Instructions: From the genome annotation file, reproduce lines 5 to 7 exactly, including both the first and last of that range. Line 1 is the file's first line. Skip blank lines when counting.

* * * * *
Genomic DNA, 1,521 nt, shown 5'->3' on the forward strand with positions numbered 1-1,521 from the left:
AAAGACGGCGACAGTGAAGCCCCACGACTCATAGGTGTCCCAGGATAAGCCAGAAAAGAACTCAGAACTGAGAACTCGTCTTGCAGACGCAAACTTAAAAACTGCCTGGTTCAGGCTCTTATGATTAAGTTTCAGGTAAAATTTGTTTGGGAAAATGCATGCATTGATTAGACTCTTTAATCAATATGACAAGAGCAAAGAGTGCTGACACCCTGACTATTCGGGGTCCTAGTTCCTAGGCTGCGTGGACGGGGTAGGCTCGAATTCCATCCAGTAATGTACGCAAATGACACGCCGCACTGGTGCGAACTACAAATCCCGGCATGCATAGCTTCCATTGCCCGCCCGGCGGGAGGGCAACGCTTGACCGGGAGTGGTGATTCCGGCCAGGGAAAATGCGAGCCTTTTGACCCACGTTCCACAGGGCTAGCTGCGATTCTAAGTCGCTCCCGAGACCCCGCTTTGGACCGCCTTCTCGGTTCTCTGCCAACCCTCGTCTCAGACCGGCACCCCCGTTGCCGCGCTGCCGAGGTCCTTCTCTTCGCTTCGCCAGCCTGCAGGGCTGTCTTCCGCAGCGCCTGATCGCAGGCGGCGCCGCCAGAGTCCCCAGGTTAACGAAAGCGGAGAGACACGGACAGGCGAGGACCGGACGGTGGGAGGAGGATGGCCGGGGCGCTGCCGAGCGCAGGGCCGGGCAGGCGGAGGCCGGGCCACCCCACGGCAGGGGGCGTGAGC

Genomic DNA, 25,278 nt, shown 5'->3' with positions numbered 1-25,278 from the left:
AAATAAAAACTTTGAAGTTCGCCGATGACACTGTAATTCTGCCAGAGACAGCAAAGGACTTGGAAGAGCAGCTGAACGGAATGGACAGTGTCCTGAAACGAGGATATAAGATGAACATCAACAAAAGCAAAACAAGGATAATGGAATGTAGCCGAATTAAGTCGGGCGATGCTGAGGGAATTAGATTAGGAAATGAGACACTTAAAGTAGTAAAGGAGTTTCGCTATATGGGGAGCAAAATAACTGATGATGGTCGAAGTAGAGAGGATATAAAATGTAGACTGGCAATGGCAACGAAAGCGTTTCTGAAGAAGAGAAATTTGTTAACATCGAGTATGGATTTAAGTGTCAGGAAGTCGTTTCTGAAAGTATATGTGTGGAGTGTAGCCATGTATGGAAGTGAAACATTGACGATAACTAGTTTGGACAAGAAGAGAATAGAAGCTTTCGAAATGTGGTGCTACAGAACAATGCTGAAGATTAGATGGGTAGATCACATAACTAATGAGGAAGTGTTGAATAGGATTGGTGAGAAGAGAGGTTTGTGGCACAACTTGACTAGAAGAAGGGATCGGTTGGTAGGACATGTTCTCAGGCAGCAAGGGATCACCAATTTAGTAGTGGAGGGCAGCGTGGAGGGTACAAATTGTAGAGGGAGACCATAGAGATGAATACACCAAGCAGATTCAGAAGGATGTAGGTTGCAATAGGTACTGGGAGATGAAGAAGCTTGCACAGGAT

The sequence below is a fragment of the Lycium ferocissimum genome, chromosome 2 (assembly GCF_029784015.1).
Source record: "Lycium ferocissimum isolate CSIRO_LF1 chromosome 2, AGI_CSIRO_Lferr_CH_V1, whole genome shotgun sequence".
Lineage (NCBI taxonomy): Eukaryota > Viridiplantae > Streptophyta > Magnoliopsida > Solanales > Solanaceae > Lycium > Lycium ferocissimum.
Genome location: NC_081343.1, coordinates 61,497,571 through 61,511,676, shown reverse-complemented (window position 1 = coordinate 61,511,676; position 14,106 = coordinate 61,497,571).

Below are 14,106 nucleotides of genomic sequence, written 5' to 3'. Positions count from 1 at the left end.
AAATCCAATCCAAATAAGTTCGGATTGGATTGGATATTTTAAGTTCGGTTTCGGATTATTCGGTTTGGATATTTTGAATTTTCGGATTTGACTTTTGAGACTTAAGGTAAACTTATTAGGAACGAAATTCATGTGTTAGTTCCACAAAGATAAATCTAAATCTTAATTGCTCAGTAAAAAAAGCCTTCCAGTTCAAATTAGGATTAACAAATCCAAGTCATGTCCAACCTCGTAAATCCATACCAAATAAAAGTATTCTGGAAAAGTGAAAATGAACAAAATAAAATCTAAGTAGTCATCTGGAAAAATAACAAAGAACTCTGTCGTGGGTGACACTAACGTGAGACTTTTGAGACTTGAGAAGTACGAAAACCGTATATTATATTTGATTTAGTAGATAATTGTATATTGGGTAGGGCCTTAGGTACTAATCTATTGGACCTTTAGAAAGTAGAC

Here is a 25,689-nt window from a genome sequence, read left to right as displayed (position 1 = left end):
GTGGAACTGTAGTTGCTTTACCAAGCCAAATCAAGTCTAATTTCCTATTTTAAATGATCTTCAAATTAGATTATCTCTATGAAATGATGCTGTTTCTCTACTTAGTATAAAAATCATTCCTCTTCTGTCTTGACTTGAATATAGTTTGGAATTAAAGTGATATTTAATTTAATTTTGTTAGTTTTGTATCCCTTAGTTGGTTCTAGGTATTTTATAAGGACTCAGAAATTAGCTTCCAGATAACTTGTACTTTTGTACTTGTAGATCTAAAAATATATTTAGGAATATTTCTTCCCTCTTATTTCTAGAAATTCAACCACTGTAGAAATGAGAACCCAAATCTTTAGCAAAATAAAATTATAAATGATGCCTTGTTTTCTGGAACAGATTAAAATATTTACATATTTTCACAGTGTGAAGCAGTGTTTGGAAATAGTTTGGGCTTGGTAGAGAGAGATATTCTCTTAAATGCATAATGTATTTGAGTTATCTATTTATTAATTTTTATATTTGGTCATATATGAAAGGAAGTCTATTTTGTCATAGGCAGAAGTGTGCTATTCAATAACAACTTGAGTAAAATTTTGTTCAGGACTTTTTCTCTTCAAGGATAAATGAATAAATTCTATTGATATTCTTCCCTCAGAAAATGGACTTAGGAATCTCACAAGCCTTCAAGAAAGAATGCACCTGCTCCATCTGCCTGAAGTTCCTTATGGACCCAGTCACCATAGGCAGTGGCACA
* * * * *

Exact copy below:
The sequence below is a fragment of the Lycium ferocissimum genome, chromosome 2 (assembly GCF_029784015.1).
Source record: "Lycium ferocissimum isolate CSIRO_LF1 chromosome 2, AGI_CSIRO_Lferr_CH_V1, whole genome shotgun sequence".
Lineage (NCBI taxonomy): Eukaryota > Viridiplantae > Streptophyta > Magnoliopsida > Solanales > Solanaceae > Lycium > Lycium ferocissimum.